Bài giảng Medical Assisting - Chapter 29: The Immune System

Objectives 29-1 Spell, define, and correctly use the Key Terms in this chapter. 29-2 Define the terms infection, pathogen, and antigen. 29-3 List and describe the nonspecific body defense mechanisms. 29-4 Explain the signs and causes of inflammation. 29-5 Explain what is meant by specific body defenses.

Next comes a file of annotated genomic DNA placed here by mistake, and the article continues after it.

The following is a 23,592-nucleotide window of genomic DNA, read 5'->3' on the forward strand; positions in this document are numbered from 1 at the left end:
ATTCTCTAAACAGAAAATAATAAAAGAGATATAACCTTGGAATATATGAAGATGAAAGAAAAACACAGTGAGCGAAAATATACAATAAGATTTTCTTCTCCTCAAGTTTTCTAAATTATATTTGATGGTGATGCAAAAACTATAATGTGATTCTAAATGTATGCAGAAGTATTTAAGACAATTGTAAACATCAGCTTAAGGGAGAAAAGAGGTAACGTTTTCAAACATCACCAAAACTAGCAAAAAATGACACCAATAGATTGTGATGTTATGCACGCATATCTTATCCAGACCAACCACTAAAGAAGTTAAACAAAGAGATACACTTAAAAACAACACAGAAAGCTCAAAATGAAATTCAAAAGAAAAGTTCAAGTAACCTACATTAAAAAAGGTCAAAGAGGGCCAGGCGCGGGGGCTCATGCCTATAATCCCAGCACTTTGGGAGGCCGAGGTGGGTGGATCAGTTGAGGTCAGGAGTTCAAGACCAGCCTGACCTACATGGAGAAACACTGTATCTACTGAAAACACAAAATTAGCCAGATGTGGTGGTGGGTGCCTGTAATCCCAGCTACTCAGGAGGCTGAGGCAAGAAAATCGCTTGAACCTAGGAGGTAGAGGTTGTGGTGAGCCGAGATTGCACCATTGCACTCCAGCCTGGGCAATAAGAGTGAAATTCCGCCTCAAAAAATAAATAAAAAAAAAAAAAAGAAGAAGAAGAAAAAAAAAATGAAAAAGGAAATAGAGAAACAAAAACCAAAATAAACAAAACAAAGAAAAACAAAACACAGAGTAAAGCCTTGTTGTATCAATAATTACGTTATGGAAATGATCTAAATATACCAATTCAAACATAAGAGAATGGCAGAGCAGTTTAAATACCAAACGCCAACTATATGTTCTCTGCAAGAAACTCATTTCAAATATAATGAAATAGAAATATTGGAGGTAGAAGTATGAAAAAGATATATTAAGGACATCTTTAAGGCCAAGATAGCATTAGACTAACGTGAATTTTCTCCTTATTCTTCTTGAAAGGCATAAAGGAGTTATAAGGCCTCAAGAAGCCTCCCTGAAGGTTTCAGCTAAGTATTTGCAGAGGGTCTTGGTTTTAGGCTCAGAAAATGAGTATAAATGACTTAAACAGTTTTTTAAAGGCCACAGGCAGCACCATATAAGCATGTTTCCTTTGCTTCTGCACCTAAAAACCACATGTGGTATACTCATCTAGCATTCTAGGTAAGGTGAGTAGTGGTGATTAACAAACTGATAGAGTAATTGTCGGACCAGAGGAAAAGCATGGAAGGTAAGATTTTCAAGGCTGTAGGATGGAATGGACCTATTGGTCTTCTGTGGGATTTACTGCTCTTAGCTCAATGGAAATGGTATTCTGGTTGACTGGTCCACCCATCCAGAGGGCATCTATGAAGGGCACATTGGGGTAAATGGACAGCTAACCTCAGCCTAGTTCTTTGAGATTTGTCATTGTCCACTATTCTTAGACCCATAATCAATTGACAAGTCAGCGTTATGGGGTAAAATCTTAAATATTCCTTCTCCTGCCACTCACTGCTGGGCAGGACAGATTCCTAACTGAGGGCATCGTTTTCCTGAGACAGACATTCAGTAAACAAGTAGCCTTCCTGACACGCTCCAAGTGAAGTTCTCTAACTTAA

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ChapterPowerPoint® to accompany Second EditionRamutkowski  Booth  Pugh  Thompson  WhickerCopyright © The McGraw-Hill Companies, Inc. Permission required for reproduction or display.Medical Assisting Chapter 291Objectives29-1 Spell, define, and correctly use the Key Terms in this chapter.29-2 Define the terms infection, pathogen, and antigen.29-3 List and describe the nonspecific body defense mechanisms.29-4 Explain the signs and causes of inflammation.29-5 Explain what is meant by specific body defenses.The Immune System2Objectives (cont.)29-6 Define B cells and T cells and describe their locations and functions.29-7 Explain the importance of MHC proteins.29-8 List the different types of T cells and describe their functions.29-9 List the different types of antibodies and tell how they differ.29-10 Explain how antibodies fight infection.29-11 Define complement and give its functions.The Immune System329-12 Explain the difference between the primary immune response and secondary immune response.29-13 Describe the function of a vaccine.29-14 Explain the four different types of acquired immunities.29-15 Describe how allergies develop.Objectives (cont.)The Immune System429-16 Explain how the AIDS virus affects the immune system.29-17 Identify the ways a person acquires AIDS.29-18 Define cancer and carcinogen.29-19 Explain how cancers are classified.29-20 Describe how cancers are diagnosed and treated.29-21 Describe the signs and symptoms of other common immune disorders. Objectives (cont.)The Immune System5Introduction Immune system - protects the body against Bacteria Viruses Fungi Toxins Parasites Cancer Click for Larger View6T and B Cell Activation7Defenses Against DiseaseInfection is the presence of a pathogen in or on the body Nonspecific defenses - mechanisms to protect us against pathogens in general Nonspecific DefensesSpecies Resistance Mechanical Barriers Chemical Barriers Fever Inflammation Phagocytosis 8Specific Defenses Against DiseaseSpecific defenses are called immunities and protect the body against very specific pathogens Lymphocytes and macrophages are the major white blood cells involved in specific defenses. Antibodies and complement are the major proteins involved in specific defenses 9Inflammation Signs: RednessHeatSwellingPainCauses:Injured or infected with a pathogen, inflammation can result 10Apply Your KnowledgeYour 18-year-old patient states that he thinks his right big toe is inflamed. What symptoms would you expect to see?11Apply Your Knowledge -Answer Redness, heat, swelling, and painYour 18-year-old patient states that he thinks his right big toe is inflamed. What symptoms would you expect to see?12B Cells & T CellsTwo major types of lymphocytesB Cells and T CellsRecognize antigens in the bodyT Cells Cell-mediated bind to antigens on cells and attack them directly B cells Respond to antigens by becoming plasma cell - make antibodies against the specific antigen 13Major Histocompatibility Complex (MHC) Before a T cell can respond to an antigen, it must be activated T cell activation begins when a macrophage ingests and digests a pathogen that has antigens Macrophage then takes some of the antigens from the pathogen and puts them on its cell membrane next to a large protein complex (MHC)T cells cannot be activated without macrophages and MHC proteins 14T CellsHelper T cells increase antibody formation, memory cell formation, B cell formation, and phagocytosis Memory T cells memory cells “remember” the pathogen that activated the original T cell person is later exposed to the same pathogen, memory cells trigger an immune response that is more effective than the first immune response 15AntibodiesIgG - recognizes bacteria, viruses, and toxins. It can also activate complement. IgA - found in secretions of the body such as breast milk, sweat, tears, saliva, and mucus-prevents pathogens from entering the body.IgM - very large - primarily binds to antigens on food, bacteria, or incompatible blood cells- activates complement.IgE - found wherever IgA is located- involved in triggering allergic reactions. 16Antibodies Fight InfectionAllow phagocytes to recognize and destroy antigens. Cause antigens to clump together which causes them to be destroyed by macrophages Cover the toxic portions of antigens to make them harmless. Activate complement Group of proteins in serum that attack Pathogens by forming holes in them. Attract macrophages to pathogens and can stimulate inflammation.17Immune ResponsePrimary immune response occurs the first time a person is exposed to an antigen slow takes several weeks to occur memory cells are made Secondary immune response occurs the next time a person is exposed to the same antigenvery quick usually prevents a person from developing a disease from the antigen 18Types of ImmunityNaturally acquired active - naturally exposed to an antigen - usually long lasting Artificially acquired - active-being injected with a pathogen (immunizations or vaccines) Naturally acquired passive - immunity through his mother - short-livedArtificially acquired passive - immunity when he is injected with antibodies - short-lived 19Apply Your KnowledgeAfter you have give an immunization to a 2-year-old, her mother asks you why this will work to prevent her from getting a disease.20Apply Your Knowledge -Answer Immunization is an artificially acquired immunity because a person develops this immunity by being injected with a pathogen and then subsequently making antibodies and memory cells against the pathogen. After you have give an immunization to a 2-year-old, her mother asks you why this will work to prevent her from getting a disease.21Major Immune System DisordersDiseases and disorders that challenge the immune system: (the following are the most significant) HIV Infections AIDS Cancer Allergies22Acquired Immune Deficiency Syndrome (AIDS)Caused by human immunodeficiency virus (HIV) infection Most common routes of transmission are through sexual contact, blood, or from mother to child during pregnancy or breast-feeding. Can have infection for years before developing any symptoms of this disease Less common routes of transmission are through accidental needle sticks, artificial insemination, and organ transplants.23Acquired Immune Deficiency Syndrome (AIDS) (cont.) AIDS virus affects the immune system Counts of CD4 cells are used to diagnose the stage of HIV infection. If below 200 patient has AIDS CD4 cells are types of T cells and are important for the functions of other components of the immune system. 24Acquired Immune Deficiency Syndrome (AIDS) (cont.)HIV Testing: The most sensitive test, and most expensive is called the polymerase chain reaction (PCR) Determines the number of HIV particles in a sample of blood. Useful in early diagnosis of HIV25Acquired Immune Deficiency Syndrome (AIDS) (cont.)AIDS Testing:ELISA – most commonly used testLess expensive than PCR test but less reliableCannot detect early HIV infectionsCounts of CD4 cells are used to diagnose the stage of HIV infection (CD4 cells are types of T cells)26Acquired Immune Deficiency Syndrome (AIDS) (cont.)Signs and Symptoms of AIDS:Low T cell countsFeverProfuse sweatingWeaknessWeight lossSwollen glandsFrequent infectionsSome rare forms of cancerA common form of cancer is called “Kaposi’s” sarcoma.27Apply Your KnowledgeHow can a patient contract HIV?28Apply Your Knowledge -AnswerMost common routes of transmission are through sexual contact, blood, or from mother to child during pregnancy or breast-feedingHow can a patient contract HIV?29CancerUncontrolled growth of abnormal cells Cells often form growths called malignant tumors200 different types of cancers are known Carcinogen - factor that is known to cause the formation of cancer30Cancer (cont.)The three most common forms of cancer: Breast Lung ColonLung cancer is the leading killer of all forms of cancer31Cancer CausesMostly unknownRisk factors:Suppressed immune systemRadiationTobaccoPrevention: Don’t smokeA factor that is known to cause cancer is called a carcinogen.32Cancer DiagnosisBiopsy - removal of tissues for examination CT scans Diagnostic tests Blood counts Analysis of blood chemistry X rays33Cancer TreatmentTreatment differs depending on:Type of cancerStage of cancerForms of treatment:Surgically removing the tumorChemotherapyRadiation therapy34Cancer Classifications Stage 0 - very early cancer. Cancer cells are localized in a few cell layers.Stage I - spread to deeper cell layers or some may have spread to surrounding tissues.Stage II - spread to surrounding tissues but is considered contained in the primary cancer site.35Cancer ClassificationsStage III - spread beyond the primary cancer site to nearby areas. Stage IV - spread to other organs of the body.Recurrent - Cancer cells have reappeared after treatment. 36Apply Your KnowledgeYour patient has a stage III cancer. Explain what stage III means.37Apply Your Knowledge -AnswerStage III means that the cancer has spread beyond the primary cancer site to nearby areas. Your patient has a stage III cancer. Explain what stage III means.38Allergies Allergic reaction is an immune response to a substanceAllergens - trigger of allergic responses Anaphylaxis - blood vessels dilate quickly causing blood pressure to drop too quickly for organs to adjust. This condition is life threatening.39Allergies (cont.)Allergic reactions involve IgE antibodies and mast cells. IgE antibodies bind to allergens, they cause mast cells to release histamine and heparinThese chemicals trigger allergic reactions. If a person is receiving allergy shots, he is being injected with tiny amounts of the allergen and reduces symptoms40 Chronic fatigue syndrome - a condition in which a person feels severe tiredness that cannot be relieved by rest and cannot be related to another illness Signs and symptoms:Severe fatigueMild feverSore throatTender lymph nodes in neck or armpitGeneral body achesDiseases and Disorders of the Immune System (cont.)41 Lymphedema - blockage of lymphatic vessels, which are needed to drain excess fluids from areas of the bodySigns:Swelling that lasts longer than a few daysSwelling that increases over timeDiseases and Disorders of the Immune System (cont.)42Lupus - an autoimmune disorder that affects few or many organ systems of the body Signs:Arthritis“Butterfly” rash on faceSensitivity to sunlightRenal failureHeadachesMental disordersDiseases and Disorders of the Immune System (cont.)43Rheumatoid arthritis - an autoimmune disorder in which a person’s immune system attacks joints of the body Signs:FatigueJoint painSwelling of joints – especially those in hands and feetBody achesCartilage destructionDiseases and Disorders of the Immune System (cont.)44Apply Your KnowledgeAs you are taking your patient to the exam room, you notice that she has “Butterfly” rash on her face. What disorder exhibits this sign?45Apply Your Knowledge -Answer LupusAs you are taking your patient to the exam room, you notice that she has “Butterfly” rash on her face. What disorder exhibits this sign?46Summary Medical AssistantKnowledge of the immune system will assist you in providing care for the patient with diseases and disorders of the immune system. You must have knowledge of this system when assisting the physician during the examination of a patient who is having problems with their immune system.47End of ChapterEnd of Chapter 48